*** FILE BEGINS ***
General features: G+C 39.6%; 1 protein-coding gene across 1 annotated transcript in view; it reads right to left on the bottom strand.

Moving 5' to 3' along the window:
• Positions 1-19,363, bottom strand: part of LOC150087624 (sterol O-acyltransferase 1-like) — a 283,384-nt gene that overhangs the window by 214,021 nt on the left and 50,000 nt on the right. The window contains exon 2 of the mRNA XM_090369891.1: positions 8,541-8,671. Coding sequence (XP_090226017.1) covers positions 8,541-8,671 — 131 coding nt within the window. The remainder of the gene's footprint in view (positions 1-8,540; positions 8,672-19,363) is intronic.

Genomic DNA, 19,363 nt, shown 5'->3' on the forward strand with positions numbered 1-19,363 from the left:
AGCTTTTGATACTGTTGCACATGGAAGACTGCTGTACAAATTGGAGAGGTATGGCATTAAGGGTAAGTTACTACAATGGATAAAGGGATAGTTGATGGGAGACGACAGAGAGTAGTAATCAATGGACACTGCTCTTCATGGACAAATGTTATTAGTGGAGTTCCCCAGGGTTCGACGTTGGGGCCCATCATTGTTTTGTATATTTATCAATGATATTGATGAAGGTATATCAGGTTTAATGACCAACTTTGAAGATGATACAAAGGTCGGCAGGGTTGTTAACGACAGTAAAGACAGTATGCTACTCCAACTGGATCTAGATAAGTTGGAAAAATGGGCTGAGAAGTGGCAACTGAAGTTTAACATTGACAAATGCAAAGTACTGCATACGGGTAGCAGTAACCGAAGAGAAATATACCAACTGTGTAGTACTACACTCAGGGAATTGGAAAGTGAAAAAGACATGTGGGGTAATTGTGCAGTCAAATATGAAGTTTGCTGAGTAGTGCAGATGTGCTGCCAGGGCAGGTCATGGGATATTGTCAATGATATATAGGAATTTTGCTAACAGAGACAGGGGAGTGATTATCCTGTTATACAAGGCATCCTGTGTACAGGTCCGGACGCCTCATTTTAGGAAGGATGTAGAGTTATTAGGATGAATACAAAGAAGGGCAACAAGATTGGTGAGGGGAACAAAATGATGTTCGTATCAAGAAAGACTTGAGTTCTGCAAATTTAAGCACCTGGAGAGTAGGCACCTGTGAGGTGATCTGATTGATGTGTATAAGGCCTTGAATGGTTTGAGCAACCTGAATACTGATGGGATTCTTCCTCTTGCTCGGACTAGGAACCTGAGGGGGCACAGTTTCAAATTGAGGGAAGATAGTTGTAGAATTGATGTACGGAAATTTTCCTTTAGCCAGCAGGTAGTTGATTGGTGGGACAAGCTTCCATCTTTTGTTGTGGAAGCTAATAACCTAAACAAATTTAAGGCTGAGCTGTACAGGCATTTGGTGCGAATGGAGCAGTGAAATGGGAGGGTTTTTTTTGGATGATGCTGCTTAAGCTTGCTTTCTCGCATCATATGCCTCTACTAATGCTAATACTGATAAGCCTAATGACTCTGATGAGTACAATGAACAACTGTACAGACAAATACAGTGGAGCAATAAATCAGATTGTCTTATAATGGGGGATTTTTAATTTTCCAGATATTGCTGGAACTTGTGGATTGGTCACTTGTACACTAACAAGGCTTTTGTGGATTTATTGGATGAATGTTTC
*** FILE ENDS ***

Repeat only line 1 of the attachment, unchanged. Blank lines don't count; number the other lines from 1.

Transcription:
General features: G+C 39.6%; 1 protein-coding gene across 1 annotated transcript in view; it reads right to left on the bottom strand.